On Memorial Day

Memorial Day is the descendant of Decoration Day, when the graves of Civil War casualties would be marked in memory. Today, we use the holiday to remember all veterans’ service, letting the day encroach on Veterans Day, where all US service members are honored. That’s not a bad thing – certainly efforts and sacrifices are best recognized when the honoree can witness the appreciation.

I have several family members from Maryland and Pennsylvania that served in the Union Army. This photo is most likely my great great grandfather, a man of whom I have no memory. With this holiday, the sacrifices of the Civil War generation are replaced with more general notions of national struggle and perseverance in the absence of personal memory. The holiday has evolved to honor veterans from subsequent wars in order to hold onto the personal aspects of Memorial Day. We now honor our grandfathers’ World War II and Korean War service, our fathers’ Vietnam service, and so many endeavors of men and women in subsequent military operations. It is the personal that is our path to the national meaning of the holiday.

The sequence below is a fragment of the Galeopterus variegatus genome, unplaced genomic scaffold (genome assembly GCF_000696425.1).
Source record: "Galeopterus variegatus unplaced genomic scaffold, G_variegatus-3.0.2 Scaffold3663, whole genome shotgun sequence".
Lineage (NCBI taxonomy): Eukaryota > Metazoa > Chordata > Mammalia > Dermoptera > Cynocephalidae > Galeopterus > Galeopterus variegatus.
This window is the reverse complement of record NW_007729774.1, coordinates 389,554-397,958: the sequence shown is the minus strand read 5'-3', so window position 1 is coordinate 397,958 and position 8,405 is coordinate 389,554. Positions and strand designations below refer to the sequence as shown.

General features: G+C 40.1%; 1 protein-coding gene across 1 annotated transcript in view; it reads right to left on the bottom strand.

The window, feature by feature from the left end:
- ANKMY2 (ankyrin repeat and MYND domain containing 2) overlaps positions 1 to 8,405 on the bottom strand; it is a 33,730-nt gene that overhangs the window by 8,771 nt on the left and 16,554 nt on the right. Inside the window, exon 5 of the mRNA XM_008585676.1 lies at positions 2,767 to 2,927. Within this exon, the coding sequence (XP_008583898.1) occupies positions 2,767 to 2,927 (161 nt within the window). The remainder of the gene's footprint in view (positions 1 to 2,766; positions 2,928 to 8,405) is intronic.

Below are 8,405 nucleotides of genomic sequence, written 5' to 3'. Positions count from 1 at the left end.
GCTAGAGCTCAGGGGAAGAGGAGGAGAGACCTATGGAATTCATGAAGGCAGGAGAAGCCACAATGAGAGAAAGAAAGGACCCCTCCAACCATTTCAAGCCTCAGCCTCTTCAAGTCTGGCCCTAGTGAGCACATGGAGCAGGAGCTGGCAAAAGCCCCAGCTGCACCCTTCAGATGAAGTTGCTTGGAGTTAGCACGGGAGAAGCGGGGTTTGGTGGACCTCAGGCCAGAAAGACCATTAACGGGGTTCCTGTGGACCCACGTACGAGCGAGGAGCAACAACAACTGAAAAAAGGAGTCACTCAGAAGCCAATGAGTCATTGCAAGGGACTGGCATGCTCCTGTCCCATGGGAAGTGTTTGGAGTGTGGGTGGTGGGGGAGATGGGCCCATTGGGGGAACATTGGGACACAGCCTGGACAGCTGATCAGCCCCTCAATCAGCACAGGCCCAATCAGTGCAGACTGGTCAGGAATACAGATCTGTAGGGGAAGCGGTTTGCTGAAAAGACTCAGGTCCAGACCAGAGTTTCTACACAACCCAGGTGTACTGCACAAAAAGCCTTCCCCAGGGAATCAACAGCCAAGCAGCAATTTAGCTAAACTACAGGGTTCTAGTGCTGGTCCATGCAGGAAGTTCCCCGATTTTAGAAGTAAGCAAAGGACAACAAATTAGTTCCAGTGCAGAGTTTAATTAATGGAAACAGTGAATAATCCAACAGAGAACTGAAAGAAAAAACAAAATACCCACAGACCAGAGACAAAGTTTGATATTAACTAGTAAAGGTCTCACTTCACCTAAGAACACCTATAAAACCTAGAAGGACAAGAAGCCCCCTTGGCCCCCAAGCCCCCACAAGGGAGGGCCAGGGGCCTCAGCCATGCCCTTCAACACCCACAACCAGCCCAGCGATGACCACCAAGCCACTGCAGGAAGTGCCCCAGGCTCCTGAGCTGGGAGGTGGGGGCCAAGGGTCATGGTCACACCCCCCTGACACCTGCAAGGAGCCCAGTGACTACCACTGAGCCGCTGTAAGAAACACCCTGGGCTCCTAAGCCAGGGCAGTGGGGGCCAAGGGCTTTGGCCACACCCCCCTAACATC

George Harrison Bowman (1841-1921), c. 1861. A native of Harford County, Maryland, my great great served in the 1st and 7th Maryland Infantry. Ambrotype. Collection of RL Fifield.

George Harrison Bowman (1841-1921), c. 1861. A native of Harford County, Maryland, my great great grandfather served in the 1st and 7th Maryland Infantry. Ambrotype. Collection of RL Fifield.

About Becky Fifield

Becky Fifield is a cultural heritage professional with 25 years experience in institutions large and small. She is currently Head of Collection Management for the Special Collections of the New York Public Library. An advocate for preventive conservation, Ms. Fifield is a Professional Associate of the American Institute for Conservation, Chair of the AIC Collection Care Network, and former Chair of Alliance for Response NYC. She is also a scholar of 18th century female unfree labor and dress. There's a bit of pun in the title The Still Room, delineating a quiet space brimming with the ingredients of memory, where consideration, analysis, and wordcraft can take place. Ms. Fifield’s interests include museum practice, dress history, historic preservation, transit, social and women’s history, food, current events, geneaology, roadtrips, and considerations on general sense of place. Becky and her husband, Dr. V, live in the Hudson Valley.